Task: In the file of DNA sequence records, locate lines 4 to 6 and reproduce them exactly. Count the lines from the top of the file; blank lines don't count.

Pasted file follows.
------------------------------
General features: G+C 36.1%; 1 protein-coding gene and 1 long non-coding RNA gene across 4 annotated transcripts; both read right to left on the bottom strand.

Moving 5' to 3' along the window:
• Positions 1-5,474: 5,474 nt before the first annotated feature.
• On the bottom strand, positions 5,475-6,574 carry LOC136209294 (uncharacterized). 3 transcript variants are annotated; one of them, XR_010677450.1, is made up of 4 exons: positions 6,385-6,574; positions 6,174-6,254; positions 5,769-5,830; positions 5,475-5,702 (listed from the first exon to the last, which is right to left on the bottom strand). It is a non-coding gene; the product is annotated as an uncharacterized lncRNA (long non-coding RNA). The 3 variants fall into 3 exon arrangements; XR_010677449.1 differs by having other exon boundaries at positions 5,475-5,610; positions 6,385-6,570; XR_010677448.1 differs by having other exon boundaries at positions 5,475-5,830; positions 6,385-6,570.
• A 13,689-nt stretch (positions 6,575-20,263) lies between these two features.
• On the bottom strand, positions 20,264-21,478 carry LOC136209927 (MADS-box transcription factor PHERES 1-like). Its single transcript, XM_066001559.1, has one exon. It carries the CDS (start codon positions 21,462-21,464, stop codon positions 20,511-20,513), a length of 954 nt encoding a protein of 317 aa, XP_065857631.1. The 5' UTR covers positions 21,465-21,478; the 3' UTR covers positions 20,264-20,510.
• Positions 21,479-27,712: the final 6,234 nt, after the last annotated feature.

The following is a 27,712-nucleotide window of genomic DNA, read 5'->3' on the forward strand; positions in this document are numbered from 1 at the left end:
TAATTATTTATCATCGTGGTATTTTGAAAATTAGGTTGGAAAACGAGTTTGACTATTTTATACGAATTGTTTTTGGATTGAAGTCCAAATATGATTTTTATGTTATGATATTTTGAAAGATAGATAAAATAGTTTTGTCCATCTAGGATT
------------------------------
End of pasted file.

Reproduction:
• On the bottom strand, positions 5,475-6,574 carry LOC136209294 (uncharacterized). 3 transcript variants are annotated; one of them, XR_010677450.1, is made up of 4 exons: positions 6,385-6,574; positions 6,174-6,254; positions 5,769-5,830; positions 5,475-5,702 (listed from the first exon to the last, which is right to left on the bottom strand). It is a non-coding gene; the product is annotated as an uncharacterized lncRNA (long non-coding RNA). The 3 variants fall into 3 exon arrangements; XR_010677449.1 differs by having other exon boundaries at positions 5,475-5,610; positions 6,385-6,570; XR_010677448.1 differs by having other exon boundaries at positions 5,475-5,830; positions 6,385-6,570.
• A 13,689-nt stretch (positions 6,575-20,263) lies between these two features.
• On the bottom strand, positions 20,264-21,478 carry LOC136209927 (MADS-box transcription factor PHERES 1-like). Its single transcript, XM_066001559.1, has one exon. It carries the CDS (start codon positions 21,462-21,464, stop codon positions 20,511-20,513), a length of 954 nt encoding a protein of 317 aa, XP_065857631.1. The 5' UTR covers positions 21,465-21,478; the 3' UTR covers positions 20,264-20,510.